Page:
The Volokh Conspiracy

Mostly law professors | Sometimes contrarian | Often libertarian | Always independent

Chemerinsky and Marcus Go Another Round Re Antisemitism at Berkeley Law


Re the controversy over nine student groups banning speakers who think Israel should exist.


The Jewish Law Students Association can refuse to invite Holocaust deniers. The Black Law Students Association can refuse to invite white supremacists. I may not like the choices they make about what viewpoints they invite or not invite, but that is their First Amendment right.

What is not allowed is excluding a speaker based on religion or race or sex or sexual orientation. And that has not – and I am confident will not happen at Berkeley Law. To be clear, the law, and campus policies, distinguish between word and deed, expression and action. To date the offending student groups have issued statements, declarations, and intentions. Those are constitutionally protected forms of expression. To date, no student has been excluded, cancelled, disinvited, or interrupted. To date no student has been denied the right or the ability to express themselves, to exercise their freedom of speech. Should that happen—and we are working hard to make sure it does not—that would represent a cross-over from expression to conduct and that would be subject to serious discipline.


if he had reached out, Dean Chemerinsky would stop denying that "no speaker has been excluded on account of these or any other views." With due respect to the good dean, this is absurd. Mr. Chemerinsky and his Berkeley Law colleagues now acknowledge that these nine groups' bylaws "impermissibly exclude a large majority of [Berkeley's Law] faculty from participating in the work of these organizations, including [him]." Since he acknowledges that this is impermissible, he should stop permitting it. More to the point, he should stop funding it.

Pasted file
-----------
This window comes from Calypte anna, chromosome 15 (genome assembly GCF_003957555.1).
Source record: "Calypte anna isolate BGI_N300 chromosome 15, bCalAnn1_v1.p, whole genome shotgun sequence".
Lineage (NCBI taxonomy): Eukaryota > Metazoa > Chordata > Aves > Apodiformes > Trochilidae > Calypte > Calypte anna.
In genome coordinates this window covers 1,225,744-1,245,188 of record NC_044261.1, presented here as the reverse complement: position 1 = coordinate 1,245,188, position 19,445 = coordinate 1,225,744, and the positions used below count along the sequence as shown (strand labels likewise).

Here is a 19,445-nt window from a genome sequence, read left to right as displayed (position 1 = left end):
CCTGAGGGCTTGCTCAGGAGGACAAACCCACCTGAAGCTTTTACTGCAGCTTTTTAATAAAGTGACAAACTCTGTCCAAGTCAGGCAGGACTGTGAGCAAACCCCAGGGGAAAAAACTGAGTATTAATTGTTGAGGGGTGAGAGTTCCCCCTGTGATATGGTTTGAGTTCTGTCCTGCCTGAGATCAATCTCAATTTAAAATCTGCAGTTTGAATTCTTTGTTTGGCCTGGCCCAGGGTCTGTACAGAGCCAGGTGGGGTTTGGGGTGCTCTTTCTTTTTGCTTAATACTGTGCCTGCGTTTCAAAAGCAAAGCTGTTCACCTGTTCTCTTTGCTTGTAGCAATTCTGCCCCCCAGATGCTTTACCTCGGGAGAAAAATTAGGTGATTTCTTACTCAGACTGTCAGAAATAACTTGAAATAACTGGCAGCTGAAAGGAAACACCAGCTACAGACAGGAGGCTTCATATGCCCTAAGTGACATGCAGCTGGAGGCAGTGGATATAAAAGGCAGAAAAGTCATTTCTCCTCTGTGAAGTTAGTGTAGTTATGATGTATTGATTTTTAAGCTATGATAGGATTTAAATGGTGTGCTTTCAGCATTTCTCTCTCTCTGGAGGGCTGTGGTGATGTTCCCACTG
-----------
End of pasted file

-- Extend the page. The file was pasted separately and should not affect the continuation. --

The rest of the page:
In addition, we all know what happens when campus groups announce "no Zionists"– Jewish students either stop participating or they suppress that part of their Jewish identity to be accepted. Dean Chemerinsky suggests he will act once a Jewish speaker is turned away or a Jewish student is formally excluded. Once the bylaws were formalized that ship sailed. By not acting now, the damage is done.

And if student groups take further discriminatory action by excluding Zionists in the future, there will be no way for Chemerinsky to know that they have done so. It is not as if they will tell the dean that they are doing what he has described as "impermissible."

Comment: Parsed closely, Chemerinsky is arguing that the students have a First Amendment right to ban "Zionist" speakers, but no such right to ban or discriminate against "Zionist" students. I'm not sure that's right for reasons I expressed in a previous post, but let's assume it is. In practice, there would be only one way for a student group to ban "Zionist" speakers (i.e., speakers who believe that Israel should continue to exist), and not in practice discriminate against Jewish speakers–given that, in practice, campus groups' hostility to "Zionists" has fallen entirely on Jews. That would be to ask all speakers, Jewish or not, to sign a pledge that that don't think Israel should exist. Would *that* be ok? Would the campus groups be willing to require such a pledge, including for law firm recruiters who would like to speak with them?

Indeed, I think this should, perhaps must, be the compromise. If the law school determines that it's legal and within school policy for clubs to ban speakers who believe Israel should exist, that policy needs to be transparent, and enforced uniformly. No Dean Chemerinsky or other faculty who support Israel's existence at club events. No law school recruiters who support Israel's existence. No speakers on abortion rights, trans rights, or anything else within the clubs' purview unless they avow that they support Israel's destruction. These groups have made the policy, make them live with it in a way that won't be selectively enforced against Jewish speakers.

As an aside, Dean Chemersinsky is incorrect that expressing discriminatory "intentions" is protected by the First Amendment. It's illegal for an employer to announce that he won't hire a protected group, for a landlord to announce that he won't rent to a protected group, and so on, regardless of whether they follow through if they get applicants from those groups.